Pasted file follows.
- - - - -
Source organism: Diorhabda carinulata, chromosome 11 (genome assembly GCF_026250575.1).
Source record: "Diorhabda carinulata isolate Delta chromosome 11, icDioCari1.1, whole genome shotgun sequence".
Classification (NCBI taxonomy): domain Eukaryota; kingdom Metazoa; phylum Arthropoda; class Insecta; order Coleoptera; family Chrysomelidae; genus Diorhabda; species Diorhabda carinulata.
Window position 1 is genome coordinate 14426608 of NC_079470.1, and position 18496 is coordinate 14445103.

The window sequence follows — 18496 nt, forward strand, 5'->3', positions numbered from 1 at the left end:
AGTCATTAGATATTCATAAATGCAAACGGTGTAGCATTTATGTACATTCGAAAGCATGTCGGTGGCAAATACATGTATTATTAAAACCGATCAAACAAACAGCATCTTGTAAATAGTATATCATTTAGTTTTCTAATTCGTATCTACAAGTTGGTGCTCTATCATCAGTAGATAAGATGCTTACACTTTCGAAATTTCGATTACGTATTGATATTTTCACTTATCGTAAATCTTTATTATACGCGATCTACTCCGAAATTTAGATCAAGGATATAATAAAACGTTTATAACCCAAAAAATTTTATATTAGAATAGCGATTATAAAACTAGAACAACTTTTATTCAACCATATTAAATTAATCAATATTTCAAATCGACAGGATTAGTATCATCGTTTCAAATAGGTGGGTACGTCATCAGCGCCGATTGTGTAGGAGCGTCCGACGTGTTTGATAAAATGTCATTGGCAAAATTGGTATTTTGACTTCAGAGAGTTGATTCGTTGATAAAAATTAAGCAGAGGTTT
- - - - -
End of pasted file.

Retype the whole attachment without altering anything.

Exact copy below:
Source organism: Diorhabda carinulata, chromosome 11 (genome assembly GCF_026250575.1).
Source record: "Diorhabda carinulata isolate Delta chromosome 11, icDioCari1.1, whole genome shotgun sequence".
Classification (NCBI taxonomy): domain Eukaryota; kingdom Metazoa; phylum Arthropoda; class Insecta; order Coleoptera; family Chrysomelidae; genus Diorhabda; species Diorhabda carinulata.
Window position 1 is genome coordinate 14426608 of NC_079470.1, and position 18496 is coordinate 14445103.

The window sequence follows — 18496 nt, forward strand, 5'->3', positions numbered from 1 at the left end:
AGTCATTAGATATTCATAAATGCAAACGGTGTAGCATTTATGTACATTCGAAAGCATGTCGGTGGCAAATACATGTATTATTAAAACCGATCAAACAAACAGCATCTTGTAAATAGTATATCATTTAGTTTTCTAATTCGTATCTACAAGTTGGTGCTCTATCATCAGTAGATAAGATGCTTACACTTTCGAAATTTCGATTACGTATTGATATTTTCACTTATCGTAAATCTTTATTATACGCGATCTACTCCGAAATTTAGATCAAGGATATAATAAAACGTTTATAACCCAAAAAATTTTATATTAGAATAGCGATTATAAAACTAGAACAACTTTTATTCAACCATATTAAATTAATCAATATTTCAAATCGACAGGATTAGTATCATCGTTTCAAATAGGTGGGTACGTCATCAGCGCCGATTGTGTAGGAGCGTCCGACGTGTTTGATAAAATGTCATTGGCAAAATTGGTATTTTGACTTCAGAGAGTTGATTCGTTGATAAAAATTAAGCAGAGGTTT